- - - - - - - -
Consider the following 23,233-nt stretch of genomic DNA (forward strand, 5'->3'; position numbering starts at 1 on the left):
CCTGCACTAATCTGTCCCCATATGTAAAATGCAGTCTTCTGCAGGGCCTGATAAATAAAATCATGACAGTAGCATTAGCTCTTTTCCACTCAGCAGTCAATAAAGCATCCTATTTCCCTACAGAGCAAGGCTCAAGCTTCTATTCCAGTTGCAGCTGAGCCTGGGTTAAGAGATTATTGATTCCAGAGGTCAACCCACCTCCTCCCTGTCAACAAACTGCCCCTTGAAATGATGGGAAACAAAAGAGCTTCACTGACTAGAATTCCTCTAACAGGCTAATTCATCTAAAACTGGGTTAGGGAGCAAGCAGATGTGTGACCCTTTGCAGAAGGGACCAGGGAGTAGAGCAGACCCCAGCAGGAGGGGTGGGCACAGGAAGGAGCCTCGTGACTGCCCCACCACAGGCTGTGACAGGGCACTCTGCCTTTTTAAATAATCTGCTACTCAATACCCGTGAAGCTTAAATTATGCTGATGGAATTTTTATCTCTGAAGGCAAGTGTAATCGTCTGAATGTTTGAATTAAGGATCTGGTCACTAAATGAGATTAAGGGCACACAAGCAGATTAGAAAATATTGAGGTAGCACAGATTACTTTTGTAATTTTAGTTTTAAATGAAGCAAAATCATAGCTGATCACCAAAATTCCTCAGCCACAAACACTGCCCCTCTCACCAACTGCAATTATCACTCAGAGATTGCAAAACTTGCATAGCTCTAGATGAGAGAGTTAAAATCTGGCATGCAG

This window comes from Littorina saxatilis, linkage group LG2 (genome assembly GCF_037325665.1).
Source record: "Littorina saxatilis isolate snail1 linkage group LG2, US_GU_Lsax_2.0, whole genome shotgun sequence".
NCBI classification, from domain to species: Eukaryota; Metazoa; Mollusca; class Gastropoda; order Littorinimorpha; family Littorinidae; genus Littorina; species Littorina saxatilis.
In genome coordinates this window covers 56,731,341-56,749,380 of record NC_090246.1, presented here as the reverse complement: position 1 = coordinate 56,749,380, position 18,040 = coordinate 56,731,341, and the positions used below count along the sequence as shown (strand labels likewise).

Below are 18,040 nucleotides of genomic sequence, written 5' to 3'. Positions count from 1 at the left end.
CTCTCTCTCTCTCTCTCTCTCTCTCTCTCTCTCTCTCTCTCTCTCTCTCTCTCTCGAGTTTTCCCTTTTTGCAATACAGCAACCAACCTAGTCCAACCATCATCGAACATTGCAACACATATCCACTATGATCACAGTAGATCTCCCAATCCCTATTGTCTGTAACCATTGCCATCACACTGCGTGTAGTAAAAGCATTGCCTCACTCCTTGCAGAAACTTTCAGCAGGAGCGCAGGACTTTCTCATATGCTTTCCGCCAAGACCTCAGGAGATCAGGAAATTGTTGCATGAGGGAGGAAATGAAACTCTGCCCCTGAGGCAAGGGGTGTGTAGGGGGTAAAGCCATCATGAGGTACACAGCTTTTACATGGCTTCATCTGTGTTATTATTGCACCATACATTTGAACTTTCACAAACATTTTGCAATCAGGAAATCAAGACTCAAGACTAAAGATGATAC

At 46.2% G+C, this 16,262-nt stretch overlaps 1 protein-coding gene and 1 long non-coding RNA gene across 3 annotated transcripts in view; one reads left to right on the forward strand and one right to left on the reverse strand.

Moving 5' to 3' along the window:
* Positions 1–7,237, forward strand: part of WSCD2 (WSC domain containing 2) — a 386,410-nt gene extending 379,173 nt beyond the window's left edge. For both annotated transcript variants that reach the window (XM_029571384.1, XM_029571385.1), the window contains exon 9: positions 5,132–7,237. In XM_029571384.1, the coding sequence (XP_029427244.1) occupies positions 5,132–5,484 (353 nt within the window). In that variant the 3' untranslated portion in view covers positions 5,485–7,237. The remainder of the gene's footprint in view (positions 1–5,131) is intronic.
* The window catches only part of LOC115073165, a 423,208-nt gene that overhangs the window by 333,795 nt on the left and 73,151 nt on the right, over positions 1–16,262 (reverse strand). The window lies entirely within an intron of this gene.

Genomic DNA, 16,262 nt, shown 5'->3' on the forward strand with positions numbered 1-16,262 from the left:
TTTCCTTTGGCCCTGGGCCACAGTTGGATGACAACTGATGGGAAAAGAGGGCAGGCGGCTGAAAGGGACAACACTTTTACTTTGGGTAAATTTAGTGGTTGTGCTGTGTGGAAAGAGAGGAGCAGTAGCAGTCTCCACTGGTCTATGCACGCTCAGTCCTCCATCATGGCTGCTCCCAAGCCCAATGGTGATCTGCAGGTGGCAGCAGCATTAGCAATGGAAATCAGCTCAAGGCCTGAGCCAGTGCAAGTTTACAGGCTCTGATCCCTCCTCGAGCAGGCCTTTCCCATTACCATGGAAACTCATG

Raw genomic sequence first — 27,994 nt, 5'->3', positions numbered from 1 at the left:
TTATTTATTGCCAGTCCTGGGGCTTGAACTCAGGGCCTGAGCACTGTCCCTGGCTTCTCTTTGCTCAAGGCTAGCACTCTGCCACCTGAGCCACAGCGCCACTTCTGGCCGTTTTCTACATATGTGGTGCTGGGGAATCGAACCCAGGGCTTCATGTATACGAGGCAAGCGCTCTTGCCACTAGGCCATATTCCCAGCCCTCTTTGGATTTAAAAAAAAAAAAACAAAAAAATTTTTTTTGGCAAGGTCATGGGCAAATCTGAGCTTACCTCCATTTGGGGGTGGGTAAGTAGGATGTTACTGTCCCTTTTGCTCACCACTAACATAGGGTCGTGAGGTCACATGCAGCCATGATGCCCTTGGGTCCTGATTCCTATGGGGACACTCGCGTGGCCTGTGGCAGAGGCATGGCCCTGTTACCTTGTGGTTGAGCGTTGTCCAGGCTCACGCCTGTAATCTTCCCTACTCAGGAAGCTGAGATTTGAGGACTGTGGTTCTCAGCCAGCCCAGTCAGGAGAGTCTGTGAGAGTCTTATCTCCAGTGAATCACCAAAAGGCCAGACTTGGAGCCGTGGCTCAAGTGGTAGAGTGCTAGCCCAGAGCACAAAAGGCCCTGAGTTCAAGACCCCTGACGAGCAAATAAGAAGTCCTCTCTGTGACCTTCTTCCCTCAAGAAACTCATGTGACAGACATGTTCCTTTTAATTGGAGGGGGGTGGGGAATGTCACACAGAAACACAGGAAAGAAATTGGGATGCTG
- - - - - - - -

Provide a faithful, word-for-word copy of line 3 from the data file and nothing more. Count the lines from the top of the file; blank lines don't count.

This window comes from Littorina saxatilis, linkage group LG2 (genome assembly GCF_037325665.1).